Now and then I’ve had the privilege of going on a caper with Bob Goff. That’s what he calls it when we do something a bit out of the ordinary. (Note: Most everything Bob does is a caper!) I’ve been with him to a meeting with 90 witchdoctors, inside the largest prison in Uganda, and way too close to some wild baboons.
This time, our caper took us to visit some guys in two jails, one in Michigan and one in Indiana.
We went as chaplains.
Part of capers is the art of disguise.
The first man we were to visit would most likely be sentenced to fifty years in prison within a few days of our arrival. Coming face to face with him made me nervous at first.
When we met him in the visiting room, he was dressed in an orange jumpsuit and wore Crocs of the same color. A short, thick chain linked the shackles around his ankles. His eyes were brimming with tears, moved that he had visitors. He had a look of quiet shock as he was facing not only the reality of what he had done, but also the fact that he would spend the rest of his life in prison.
He was polite, somber, and resigned.
Tears flowed as he spoke in whispers of his regret and his fear.
His eyes now said what his former actions did not.
He had indeed done awful things and should have been in jail, but our hearts went out to him. We were able to talk and pray with him, trying to offer what comfort we could. It was sad to leave.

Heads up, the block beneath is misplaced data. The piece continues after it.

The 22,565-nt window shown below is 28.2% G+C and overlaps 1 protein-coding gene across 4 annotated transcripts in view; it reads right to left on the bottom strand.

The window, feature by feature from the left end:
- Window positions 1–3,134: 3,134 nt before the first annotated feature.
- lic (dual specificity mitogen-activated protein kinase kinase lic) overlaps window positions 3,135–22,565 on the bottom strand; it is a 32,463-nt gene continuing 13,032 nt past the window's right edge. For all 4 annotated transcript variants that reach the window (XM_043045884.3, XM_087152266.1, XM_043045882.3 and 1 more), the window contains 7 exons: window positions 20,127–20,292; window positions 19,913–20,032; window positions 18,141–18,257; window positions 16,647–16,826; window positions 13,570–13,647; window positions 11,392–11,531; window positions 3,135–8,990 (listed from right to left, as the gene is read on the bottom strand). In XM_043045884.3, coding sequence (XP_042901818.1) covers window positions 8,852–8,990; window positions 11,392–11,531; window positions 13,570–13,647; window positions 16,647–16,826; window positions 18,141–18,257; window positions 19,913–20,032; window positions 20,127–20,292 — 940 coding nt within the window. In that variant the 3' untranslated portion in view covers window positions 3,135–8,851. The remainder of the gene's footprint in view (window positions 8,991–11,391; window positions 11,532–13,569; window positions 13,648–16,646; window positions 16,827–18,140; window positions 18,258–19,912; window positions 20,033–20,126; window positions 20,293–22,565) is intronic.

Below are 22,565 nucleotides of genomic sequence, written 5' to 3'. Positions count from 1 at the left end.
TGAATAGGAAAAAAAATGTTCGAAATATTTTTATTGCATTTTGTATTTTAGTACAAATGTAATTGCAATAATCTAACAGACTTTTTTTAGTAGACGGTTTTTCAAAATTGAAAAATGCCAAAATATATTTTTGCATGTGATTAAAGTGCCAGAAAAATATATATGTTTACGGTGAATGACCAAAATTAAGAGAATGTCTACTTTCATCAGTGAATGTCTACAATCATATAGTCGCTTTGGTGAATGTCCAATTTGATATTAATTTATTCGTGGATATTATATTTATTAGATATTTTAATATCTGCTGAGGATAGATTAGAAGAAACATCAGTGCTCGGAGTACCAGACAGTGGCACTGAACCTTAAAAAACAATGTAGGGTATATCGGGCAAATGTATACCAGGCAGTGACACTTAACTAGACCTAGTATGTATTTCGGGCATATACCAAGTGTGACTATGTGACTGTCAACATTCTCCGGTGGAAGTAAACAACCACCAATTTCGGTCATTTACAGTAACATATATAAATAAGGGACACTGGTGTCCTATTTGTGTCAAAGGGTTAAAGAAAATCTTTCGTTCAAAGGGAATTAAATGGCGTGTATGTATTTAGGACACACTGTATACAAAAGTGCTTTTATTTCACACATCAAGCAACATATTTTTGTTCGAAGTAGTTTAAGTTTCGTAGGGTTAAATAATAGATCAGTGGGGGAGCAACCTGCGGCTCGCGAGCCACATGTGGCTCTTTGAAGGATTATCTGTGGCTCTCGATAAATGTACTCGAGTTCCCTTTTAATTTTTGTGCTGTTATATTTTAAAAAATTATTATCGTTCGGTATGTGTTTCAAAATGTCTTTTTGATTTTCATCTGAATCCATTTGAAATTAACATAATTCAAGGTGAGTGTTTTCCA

From there we drove an hour to a prison in Indiana where forty inmates were in a book group studying Love Does. They’d written Bob to invite him to come for a visit, and he’d taken them up on the invitation.
We walked into a room.
And there they were waiting—the men jumped up and cheered. (I felt like I was with Bono, only Bob doesn’t wear red-tinted sunglasses.) The white board in the front of the room was decorated with their signatures and a big LOVE DOES in the middle.
As I looked around, I saw the glistening eyes from almost every man in the room. We talked with them and afterward took a group photo. Before we left, everyone wanted and received a hug.
On the drive to Chicago that afternoon, we thought about those men from the two prisons. When you meet people face to face, no matter who they are or what they’ve done, your perspective changes.
They become real.
Later that night, I checked into my hotel room. After I unpacked, I walked by a mirror. Peering into it, I saw myself in a prison uniform. And as I looked into my own eyes, I realized that what was true about the men in prison was true about me.
They were lonely and needed company. They wanted someone to look into their eyes and see them. They didn’t want to be defined by their worst day. They wanted a second chance.
But most of all, they all just wanted to go home.